Analysis and Public Policy
Show Less

Analysis and Public Policy

Successes, Failures and Directions for Reform

Stuart Shapiro

How do we incorporate analytical thinking into public policy decisions? Stuart Shapiro confronts this issue in Analysis and Public Policy by looking at various types of analysis, and discussing how they are used in regulatory policy-making in the US. By looking at the successes and failures of incorporating cost-benefit analysis, risk assessment, and environmental impact assessment, he draws broader lessons on its use, focusing on the interactions between analysis and political factors, legal structures and bureaucratic organizations as possible areas for reform.
Buy Book in Print
Show Summary Details
You do not have access to this content

Chapter 9: Building better branches

Stuart Shapiro


I began this project when I was struck by the similarities between debates over cost-benefit analysis and environmental impact statements (EISs). In both cases, the advocates of the analysis were frustrated with the failure of the analytical requirement to achieve its goals; lower cost of regulation in the case of cost-benefit analysis, and deterrence of projects with harmful effects on the environment in the case of EISs. And in both cases, the opponents of analysis were just as frustrated that decisions they favored (regulations protecting the environment in one case, and projects with economic gain in the other) were delayed because of the need to carry out the analysis. Making the similarities more striking was the fact that the same interests that favored EISs, opposed cost-benefit analysis, and vice versa. I find it easy to be sympathetic to both ends of the debate on the role of comprehensive forms of analysis in regulation (and in policy-making more broadly). I have often encountered individuals unfamiliar with the regulatory process who wonder why government can’t just analyze the impacts of its decisions before making them. This desire for a process that involves careful examination of consequences is quite intuitive. This is particularly true in cases where the impact of the decisions is likely to be large, and the decisions are (seemingly) made by unelected officials.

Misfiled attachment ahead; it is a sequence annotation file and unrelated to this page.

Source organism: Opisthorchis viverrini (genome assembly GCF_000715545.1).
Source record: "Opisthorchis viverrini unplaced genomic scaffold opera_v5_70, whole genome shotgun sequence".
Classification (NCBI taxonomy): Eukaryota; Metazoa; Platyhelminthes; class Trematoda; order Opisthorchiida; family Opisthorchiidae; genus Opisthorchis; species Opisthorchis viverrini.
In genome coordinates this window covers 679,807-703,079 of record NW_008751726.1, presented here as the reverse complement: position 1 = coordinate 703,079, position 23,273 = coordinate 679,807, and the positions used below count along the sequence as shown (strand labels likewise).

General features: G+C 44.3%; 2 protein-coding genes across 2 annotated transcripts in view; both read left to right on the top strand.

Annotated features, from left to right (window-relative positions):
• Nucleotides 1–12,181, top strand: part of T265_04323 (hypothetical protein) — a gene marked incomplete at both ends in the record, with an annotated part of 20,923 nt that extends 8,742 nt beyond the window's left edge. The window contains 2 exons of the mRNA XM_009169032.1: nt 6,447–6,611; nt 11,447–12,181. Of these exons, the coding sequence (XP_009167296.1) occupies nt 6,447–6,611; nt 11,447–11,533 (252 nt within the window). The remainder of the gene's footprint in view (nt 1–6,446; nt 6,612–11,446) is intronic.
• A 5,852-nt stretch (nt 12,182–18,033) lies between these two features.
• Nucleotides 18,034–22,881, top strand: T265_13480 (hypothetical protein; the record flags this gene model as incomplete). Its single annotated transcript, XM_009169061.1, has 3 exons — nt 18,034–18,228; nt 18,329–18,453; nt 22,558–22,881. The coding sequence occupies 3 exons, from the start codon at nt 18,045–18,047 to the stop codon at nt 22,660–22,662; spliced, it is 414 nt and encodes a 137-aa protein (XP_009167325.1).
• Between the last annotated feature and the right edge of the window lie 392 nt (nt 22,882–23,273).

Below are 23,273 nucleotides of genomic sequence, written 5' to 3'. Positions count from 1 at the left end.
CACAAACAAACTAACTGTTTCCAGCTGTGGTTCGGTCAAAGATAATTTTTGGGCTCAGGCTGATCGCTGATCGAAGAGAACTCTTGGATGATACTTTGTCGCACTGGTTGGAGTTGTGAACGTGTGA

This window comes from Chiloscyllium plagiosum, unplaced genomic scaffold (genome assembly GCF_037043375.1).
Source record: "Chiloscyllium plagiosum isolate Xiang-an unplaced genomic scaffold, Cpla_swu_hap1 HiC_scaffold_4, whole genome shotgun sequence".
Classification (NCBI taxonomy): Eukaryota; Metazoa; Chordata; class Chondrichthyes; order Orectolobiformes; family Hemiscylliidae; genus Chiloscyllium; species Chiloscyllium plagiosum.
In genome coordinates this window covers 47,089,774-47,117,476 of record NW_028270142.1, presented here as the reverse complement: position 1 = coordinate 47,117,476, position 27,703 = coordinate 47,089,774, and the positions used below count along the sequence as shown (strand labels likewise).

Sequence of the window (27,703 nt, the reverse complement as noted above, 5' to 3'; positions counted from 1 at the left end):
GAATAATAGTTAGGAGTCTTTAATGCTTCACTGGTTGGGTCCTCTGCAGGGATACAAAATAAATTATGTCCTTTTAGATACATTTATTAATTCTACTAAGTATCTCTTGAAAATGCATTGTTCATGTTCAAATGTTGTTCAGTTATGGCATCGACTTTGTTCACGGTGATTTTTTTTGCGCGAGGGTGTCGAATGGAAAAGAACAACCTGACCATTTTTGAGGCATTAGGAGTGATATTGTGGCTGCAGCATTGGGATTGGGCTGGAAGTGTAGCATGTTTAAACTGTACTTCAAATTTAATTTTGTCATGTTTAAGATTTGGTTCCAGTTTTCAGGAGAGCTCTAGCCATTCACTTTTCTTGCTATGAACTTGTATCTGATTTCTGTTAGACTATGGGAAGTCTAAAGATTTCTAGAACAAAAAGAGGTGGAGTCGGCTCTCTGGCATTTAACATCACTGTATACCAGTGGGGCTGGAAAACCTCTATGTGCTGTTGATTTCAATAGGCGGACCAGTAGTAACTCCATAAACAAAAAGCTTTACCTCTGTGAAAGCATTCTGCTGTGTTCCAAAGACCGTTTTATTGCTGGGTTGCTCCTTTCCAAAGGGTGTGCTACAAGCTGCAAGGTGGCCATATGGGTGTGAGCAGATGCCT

You are not authenticated to view the full text of this chapter or article.

Elgaronline requires a subscription or purchase to access the full text of books or journals. Please login through your library system or with your personal username and password on the homepage.

Non-subscribers can freely search the site, view abstracts/ extracts and download selected front matter and introductory chapters for personal use.

Your library may not have purchased all subject areas. If you are authenticated and think you should have access to this title, please contact your librarian.

Further information

or login to access all content.